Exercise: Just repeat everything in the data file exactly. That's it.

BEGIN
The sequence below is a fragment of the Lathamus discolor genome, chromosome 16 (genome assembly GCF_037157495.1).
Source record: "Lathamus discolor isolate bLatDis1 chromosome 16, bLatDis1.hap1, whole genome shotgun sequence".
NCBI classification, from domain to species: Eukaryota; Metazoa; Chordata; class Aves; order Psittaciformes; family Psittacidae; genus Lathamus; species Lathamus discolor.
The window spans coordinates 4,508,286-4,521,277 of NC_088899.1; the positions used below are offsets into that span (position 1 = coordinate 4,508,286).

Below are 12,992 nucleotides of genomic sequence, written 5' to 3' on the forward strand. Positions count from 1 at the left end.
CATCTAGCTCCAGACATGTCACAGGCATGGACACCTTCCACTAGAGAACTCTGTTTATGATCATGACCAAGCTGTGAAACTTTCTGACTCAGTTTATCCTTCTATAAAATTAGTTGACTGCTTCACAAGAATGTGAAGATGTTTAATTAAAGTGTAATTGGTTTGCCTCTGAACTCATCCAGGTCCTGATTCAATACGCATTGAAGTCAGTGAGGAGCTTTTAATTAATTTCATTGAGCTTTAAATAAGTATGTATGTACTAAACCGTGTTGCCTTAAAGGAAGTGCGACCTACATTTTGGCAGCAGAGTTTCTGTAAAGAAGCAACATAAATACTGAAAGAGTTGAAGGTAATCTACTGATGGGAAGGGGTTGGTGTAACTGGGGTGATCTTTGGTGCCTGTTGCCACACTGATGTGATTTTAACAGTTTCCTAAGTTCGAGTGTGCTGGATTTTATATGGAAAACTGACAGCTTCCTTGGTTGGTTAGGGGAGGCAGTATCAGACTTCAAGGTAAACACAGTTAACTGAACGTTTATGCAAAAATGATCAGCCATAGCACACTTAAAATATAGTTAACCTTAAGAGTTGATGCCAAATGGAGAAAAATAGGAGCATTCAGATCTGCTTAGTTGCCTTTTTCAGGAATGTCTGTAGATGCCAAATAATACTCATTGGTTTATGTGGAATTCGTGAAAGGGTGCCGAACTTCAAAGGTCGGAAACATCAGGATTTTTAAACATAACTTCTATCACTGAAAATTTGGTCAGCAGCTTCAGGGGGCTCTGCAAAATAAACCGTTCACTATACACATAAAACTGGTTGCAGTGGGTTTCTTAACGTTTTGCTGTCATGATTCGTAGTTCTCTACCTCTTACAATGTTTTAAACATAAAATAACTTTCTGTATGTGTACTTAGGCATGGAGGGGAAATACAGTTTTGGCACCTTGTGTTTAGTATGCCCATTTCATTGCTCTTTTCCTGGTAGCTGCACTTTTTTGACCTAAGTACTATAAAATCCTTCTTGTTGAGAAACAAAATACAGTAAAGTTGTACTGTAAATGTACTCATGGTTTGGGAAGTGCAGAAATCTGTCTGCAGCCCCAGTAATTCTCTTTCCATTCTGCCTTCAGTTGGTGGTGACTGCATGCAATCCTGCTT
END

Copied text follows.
The sequence below is a fragment of the Lathamus discolor genome, chromosome 16 (genome assembly GCF_037157495.1).
Source record: "Lathamus discolor isolate bLatDis1 chromosome 16, bLatDis1.hap1, whole genome shotgun sequence".
NCBI classification, from domain to species: Eukaryota; Metazoa; Chordata; class Aves; order Psittaciformes; family Psittacidae; genus Lathamus; species Lathamus discolor.
The window spans coordinates 4,508,286-4,521,277 of NC_088899.1; the positions used below are offsets into that span (position 1 = coordinate 4,508,286).

Below are 12,992 nucleotides of genomic sequence, written 5' to 3' on the forward strand. Positions count from 1 at the left end.
CATCTAGCTCCAGACATGTCACAGGCATGGACACCTTCCACTAGAGAACTCTGTTTATGATCATGACCAAGCTGTGAAACTTTCTGACTCAGTTTATCCTTCTATAAAATTAGTTGACTGCTTCACAAGAATGTGAAGATGTTTAATTAAAGTGTAATTGGTTTGCCTCTGAACTCATCCAGGTCCTGATTCAATACGCATTGAAGTCAGTGAGGAGCTTTTAATTAATTTCATTGAGCTTTAAATAAGTATGTATGTACTAAACCGTGTTGCCTTAAAGGAAGTGCGACCTACATTTTGGCAGCAGAGTTTCTGTAAAGAAGCAACATAAATACTGAAAGAGTTGAAGGTAATCTACTGATGGGAAGGGGTTGGTGTAACTGGGGTGATCTTTGGTGCCTGTTGCCACACTGATGTGATTTTAACAGTTTCCTAAGTTCGAGTGTGCTGGATTTTATATGGAAAACTGACAGCTTCCTTGGTTGGTTAGGGGAGGCAGTATCAGACTTCAAGGTAAACACAGTTAACTGAACGTTTATGCAAAAATGATCAGCCATAGCACACTTAAAATATAGTTAACCTTAAGAGTTGATGCCAAATGGAGAAAAATAGGAGCATTCAGATCTGCTTAGTTGCCTTTTTCAGGAATGTCTGTAGATGCCAAATAATACTCATTGGTTTATGTGGAATTCGTGAAAGGGTGCCGAACTTCAAAGGTCGGAAACATCAGGATTTTTAAACATAACTTCTATCACTGAAAATTTGGTCAGCAGCTTCAGGGGGCTCTGCAAAATAAACCGTTCACTATACACATAAAACTGGTTGCAGTGGGTTTCTTAACGTTTTGCTGTCATGATTCGTAGTTCTCTACCTCTTACAATGTTTTAAACATAAAATAACTTTCTGTATGTGTACTTAGGCATGGAGGGGAAATACAGTTTTGGCACCTTGTGTTTAGTATGCCCATTTCATTGCTCTTTTCCTGGTAGCTGCACTTTTTTGACCTAAGTACTATAAAATCCTTCTTGTTGAGAAACAAAATACAGTAAAGTTGTACTGTAAATGTACTCATGGTTTGGGAAGTGCAGAAATCTGTCTGCAGCCCCAGTAATTCTCTTTCCATTCTGCCTTCAGTTGGTGGTGACTGCATGCAATCCTGCTT